Yes, provided that you have first received advance parole. Generally, when individuals file for adjustment of status, they also request advance parole on Form I-131. The advance parole document allows individuals to be paroled into the United States upon their return from overseas travel for so long as the adjustment petition remains pending.
However, if an adjustment applicant leaves the United States before receiving his or her advance parole document, USCIS will likely determine that he or she has abandoned his or her adjustment application, which would result in the denial of the adjustment petition and forfeiture of the filing fees. It would also likely result in the individual needing to complete immigrant visa processing at a U.S. embassy or consulate overseas rather than in the United States.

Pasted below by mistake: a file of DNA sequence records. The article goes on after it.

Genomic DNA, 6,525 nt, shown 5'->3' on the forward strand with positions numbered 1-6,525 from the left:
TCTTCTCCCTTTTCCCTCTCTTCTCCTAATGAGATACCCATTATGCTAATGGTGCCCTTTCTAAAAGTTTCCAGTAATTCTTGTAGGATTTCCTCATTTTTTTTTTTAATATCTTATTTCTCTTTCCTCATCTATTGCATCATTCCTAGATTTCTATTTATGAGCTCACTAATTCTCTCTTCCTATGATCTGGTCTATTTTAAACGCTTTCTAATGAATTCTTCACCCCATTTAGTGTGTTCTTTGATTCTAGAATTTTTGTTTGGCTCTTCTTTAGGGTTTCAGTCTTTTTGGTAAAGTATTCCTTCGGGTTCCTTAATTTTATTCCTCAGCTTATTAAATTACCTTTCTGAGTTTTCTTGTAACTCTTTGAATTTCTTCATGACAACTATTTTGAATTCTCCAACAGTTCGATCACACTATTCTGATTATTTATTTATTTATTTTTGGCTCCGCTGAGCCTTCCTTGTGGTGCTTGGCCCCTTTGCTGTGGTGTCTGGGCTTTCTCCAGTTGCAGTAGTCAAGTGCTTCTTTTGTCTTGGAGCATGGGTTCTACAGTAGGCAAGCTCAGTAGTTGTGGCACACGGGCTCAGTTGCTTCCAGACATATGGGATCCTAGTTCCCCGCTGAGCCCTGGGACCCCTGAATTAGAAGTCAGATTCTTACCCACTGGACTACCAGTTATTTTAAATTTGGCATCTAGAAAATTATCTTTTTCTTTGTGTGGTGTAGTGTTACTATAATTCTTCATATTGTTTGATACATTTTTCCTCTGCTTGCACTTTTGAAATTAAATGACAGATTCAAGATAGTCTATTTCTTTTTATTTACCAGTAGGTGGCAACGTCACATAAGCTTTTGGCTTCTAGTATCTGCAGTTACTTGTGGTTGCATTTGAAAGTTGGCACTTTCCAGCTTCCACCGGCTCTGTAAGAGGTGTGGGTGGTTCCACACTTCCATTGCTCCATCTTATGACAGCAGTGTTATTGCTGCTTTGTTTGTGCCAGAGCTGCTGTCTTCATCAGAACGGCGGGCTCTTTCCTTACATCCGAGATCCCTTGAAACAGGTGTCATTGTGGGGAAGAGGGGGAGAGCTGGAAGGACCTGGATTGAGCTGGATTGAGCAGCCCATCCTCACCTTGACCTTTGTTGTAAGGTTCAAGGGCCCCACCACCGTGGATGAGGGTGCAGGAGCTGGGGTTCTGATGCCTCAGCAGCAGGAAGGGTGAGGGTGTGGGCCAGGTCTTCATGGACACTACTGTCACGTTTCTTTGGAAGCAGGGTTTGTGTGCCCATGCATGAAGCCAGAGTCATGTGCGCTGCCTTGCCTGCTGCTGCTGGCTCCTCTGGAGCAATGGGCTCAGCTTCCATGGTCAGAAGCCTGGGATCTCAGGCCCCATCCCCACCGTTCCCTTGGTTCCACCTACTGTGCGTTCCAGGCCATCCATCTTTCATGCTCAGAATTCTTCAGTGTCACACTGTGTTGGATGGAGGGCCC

In some cases, such as for those in H or L status, leaving the United States before the grant of advance parole would not result in the abandonment of the adjustment petition. But, it is best practice to have one’s advance parole document in hand before traveling overseas unless compelling circumstances require otherwise or one has consulted with an immigration attorney prior to such travel.